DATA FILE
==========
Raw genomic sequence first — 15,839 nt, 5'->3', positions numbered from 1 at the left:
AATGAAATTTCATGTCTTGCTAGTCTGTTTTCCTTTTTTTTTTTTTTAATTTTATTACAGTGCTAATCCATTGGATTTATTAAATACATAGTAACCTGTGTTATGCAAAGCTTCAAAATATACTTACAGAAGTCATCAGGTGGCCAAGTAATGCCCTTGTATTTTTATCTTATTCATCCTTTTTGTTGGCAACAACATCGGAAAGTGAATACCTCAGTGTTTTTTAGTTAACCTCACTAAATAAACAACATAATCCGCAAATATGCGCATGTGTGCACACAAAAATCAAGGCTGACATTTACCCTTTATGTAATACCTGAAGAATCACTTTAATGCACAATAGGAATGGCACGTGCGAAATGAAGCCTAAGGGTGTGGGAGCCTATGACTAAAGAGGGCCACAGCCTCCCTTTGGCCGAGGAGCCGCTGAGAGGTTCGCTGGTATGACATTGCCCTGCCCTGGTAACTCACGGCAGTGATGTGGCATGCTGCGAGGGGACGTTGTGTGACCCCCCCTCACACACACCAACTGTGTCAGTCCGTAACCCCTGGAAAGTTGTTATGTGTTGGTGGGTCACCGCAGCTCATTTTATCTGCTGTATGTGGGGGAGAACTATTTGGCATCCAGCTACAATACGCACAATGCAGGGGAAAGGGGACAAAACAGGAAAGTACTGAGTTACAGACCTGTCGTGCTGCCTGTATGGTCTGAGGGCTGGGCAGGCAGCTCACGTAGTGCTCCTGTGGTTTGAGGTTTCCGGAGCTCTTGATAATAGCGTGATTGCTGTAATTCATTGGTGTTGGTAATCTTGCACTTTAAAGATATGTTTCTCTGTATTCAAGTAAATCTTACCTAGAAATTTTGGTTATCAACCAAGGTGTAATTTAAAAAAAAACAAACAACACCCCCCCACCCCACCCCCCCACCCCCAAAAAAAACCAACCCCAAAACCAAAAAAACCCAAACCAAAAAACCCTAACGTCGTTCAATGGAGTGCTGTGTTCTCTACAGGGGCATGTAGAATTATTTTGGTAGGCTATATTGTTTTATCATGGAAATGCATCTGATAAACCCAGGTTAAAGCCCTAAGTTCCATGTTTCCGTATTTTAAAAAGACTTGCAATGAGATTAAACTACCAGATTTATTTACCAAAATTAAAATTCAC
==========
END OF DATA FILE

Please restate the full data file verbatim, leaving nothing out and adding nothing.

Raw genomic sequence first — 15,839 nt, 5'->3', positions numbered from 1 at the left:
AATGAAATTTCATGTCTTGCTAGTCTGTTTTCCTTTTTTTTTTTTTTAATTTTATTACAGTGCTAATCCATTGGATTTATTAAATACATAGTAACCTGTGTTATGCAAAGCTTCAAAATATACTTACAGAAGTCATCAGGTGGCCAAGTAATGCCCTTGTATTTTTATCTTATTCATCCTTTTTGTTGGCAACAACATCGGAAAGTGAATACCTCAGTGTTTTTTAGTTAACCTCACTAAATAAACAACATAATCCGCAAATATGCGCATGTGTGCACACAAAAATCAAGGCTGACATTTACCCTTTATGTAATACCTGAAGAATCACTTTAATGCACAATAGGAATGGCACGTGCGAAATGAAGCCTAAGGGTGTGGGAGCCTATGACTAAAGAGGGCCACAGCCTCCCTTTGGCCGAGGAGCCGCTGAGAGGTTCGCTGGTATGACATTGCCCTGCCCTGGTAACTCACGGCAGTGATGTGGCATGCTGCGAGGGGACGTTGTGTGACCCCCCCTCACACACACCAACTGTGTCAGTCCGTAACCCCTGGAAAGTTGTTATGTGTTGGTGGGTCACCGCAGCTCATTTTATCTGCTGTATGTGGGGGAGAACTATTTGGCATCCAGCTACAATACGCACAATGCAGGGGAAAGGGGACAAAACAGGAAAGTACTGAGTTACAGACCTGTCGTGCTGCCTGTATGGTCTGAGGGCTGGGCAGGCAGCTCACGTAGTGCTCCTGTGGTTTGAGGTTTCCGGAGCTCTTGATAATAGCGTGATTGCTGTAATTCATTGGTGTTGGTAATCTTGCACTTTAAAGATATGTTTCTCTGTATTCAAGTAAATCTTACCTAGAAATTTTGGTTATCAACCAAGGTGTAATTTAAAAAAAAACAAACAACACCCCCCCACCCCACCCCCCCACCCCCAAAAAAAACCAACCCCAAAACCAAAAAAACCCAAACCAAAAAACCCTAACGTCGTTCAATGGAGTGCTGTGTTCTCTACAGGGGCATGTAGAATTATTTTGGTAGGCTATATTGTTTTATCATGGAAATGCATCTGATAAACCCAGGTTAAAGCCCTAAGTTCCATGTTTCCGTATTTTAAAAAGACTTGCAATGAGATTAAACTACCAGATTTATTTACCAAAATTAAAATTCAC